|
|
|
Wayne Independent - Honesdale, PA
Finding the sacred in everyday life
Day 23: When you want to make hope tangible
email print
About this blog
Marketta Gregory never meant to be a columnist. \x34I trained to be a newspaper reporter -- one who tried to her best to be objective. I covered religion for a few years and felt like it was the best job a curious woman like me could ever have. ...
X
Simply Faithful
Marketta Gregory never meant to be a columnist. \x34I trained to be a newspaper reporter -- one who tried to her best to be objective. I covered religion for a few years and felt like it was the best job a curious woman like me could ever have. Every day I got to listen as people told me about the things that were most important to them, the things that were sacred. But the newspaper industry was changing and few papers could afford to have an army of speciality reporters. So, I moved to cover the suburbs where, as luck would have it, they have plenty of religion, too. Eventually, children came into the picture. One by birth and another two months later by foster care/adoption. I struggled to chase breaking news and be home at a decent hour, so I made the move to what we journalists call the dark side: I took a job in public relations. (Don't worry. I work for a great non-profit, so it's not dark at all.) When I gave my notice at the Rochester (NY) Democrat and Chronicle, the executive editor asked me to consider writing a column on a freelance basis. She didn't want the newspaper to lose touch with its religious sources, and she still wanted consistent faith coverage. I was terrified. It took me about 10 months to get back to her with a solid plan and some sample columns. And so it began, this journey of opening up my heart to strangers.\x34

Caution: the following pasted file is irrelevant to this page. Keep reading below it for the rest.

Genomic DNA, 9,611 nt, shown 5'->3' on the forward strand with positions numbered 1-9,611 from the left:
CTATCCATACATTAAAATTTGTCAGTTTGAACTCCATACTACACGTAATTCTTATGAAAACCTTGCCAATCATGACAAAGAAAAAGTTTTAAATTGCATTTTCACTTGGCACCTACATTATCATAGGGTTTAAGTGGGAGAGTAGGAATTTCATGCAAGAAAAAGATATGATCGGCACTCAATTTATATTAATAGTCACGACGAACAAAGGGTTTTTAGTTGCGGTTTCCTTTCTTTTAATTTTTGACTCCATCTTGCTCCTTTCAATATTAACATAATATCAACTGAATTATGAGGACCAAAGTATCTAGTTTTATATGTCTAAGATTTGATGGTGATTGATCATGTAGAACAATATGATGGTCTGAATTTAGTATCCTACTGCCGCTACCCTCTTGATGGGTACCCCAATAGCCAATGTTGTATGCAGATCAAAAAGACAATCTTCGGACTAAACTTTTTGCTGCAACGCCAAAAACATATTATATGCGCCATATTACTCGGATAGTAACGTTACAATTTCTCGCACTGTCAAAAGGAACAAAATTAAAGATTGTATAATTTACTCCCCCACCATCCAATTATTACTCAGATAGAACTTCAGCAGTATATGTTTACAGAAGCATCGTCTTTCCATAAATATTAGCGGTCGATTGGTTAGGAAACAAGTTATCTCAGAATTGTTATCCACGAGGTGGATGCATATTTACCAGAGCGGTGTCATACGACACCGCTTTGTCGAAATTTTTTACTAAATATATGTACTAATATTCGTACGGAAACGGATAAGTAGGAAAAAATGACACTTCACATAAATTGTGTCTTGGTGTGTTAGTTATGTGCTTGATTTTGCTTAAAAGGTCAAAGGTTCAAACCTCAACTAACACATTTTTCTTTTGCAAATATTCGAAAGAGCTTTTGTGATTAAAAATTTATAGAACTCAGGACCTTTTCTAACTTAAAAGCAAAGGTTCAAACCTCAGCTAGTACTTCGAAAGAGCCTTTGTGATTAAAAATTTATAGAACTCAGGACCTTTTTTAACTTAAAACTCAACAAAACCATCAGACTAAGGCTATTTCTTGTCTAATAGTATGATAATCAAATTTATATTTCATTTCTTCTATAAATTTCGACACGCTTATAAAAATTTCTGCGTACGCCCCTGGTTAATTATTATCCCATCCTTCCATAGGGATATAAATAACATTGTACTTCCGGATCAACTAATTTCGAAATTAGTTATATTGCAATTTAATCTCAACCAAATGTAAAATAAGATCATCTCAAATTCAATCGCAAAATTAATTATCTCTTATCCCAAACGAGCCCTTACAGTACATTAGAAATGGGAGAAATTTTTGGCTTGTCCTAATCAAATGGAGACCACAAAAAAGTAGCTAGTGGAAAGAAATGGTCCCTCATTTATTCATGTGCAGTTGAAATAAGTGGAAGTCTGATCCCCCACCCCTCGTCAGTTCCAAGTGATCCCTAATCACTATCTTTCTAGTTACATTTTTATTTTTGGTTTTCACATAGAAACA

Recent Posts
Dec. 19, 2014 12:15 p.m.
Dec. 11, 2014 6:16 a.m.
Dec. 8, 2014 12:16 p.m.
Dec. 2, 2014 6:15 p.m.
Nov. 16, 2014 12:01 a.m.
By simplyfaithful
March 11, 2013 12:10 p.m.



watercolor cross1

I like how Ann Voskamp calls it a visible parable… how her mix of moss and dirt and stones tells the story of Jesus’ resurrection. I like how other writers — other people of faith — take sticks from the yard, fashion them into crosses and drape the purple of Lent around the middle cross to symbolize the one where our Jesus died.

The Internet is full of ideas for resurrection gardens, of Easter projects that ask us to make hope tangible.

watercolor cross3A few days ago my bunch sat around the kitchen table and made watercolor crosses. All of us, from 2 to 41, dipped the brush into water and then swirled the color. We used tape to map out the cross, and in the end, only the cross was left white. All that chaos of color and still there was Christ, there was hope.

I meant to turn our masterpieces into Easter cards, but now I’m not sure they will all be mailed away. We might need a few here, too. A few visible parables of our own.

watercolor cross2

Recent Posts

    latest blogs

    • Community
    • National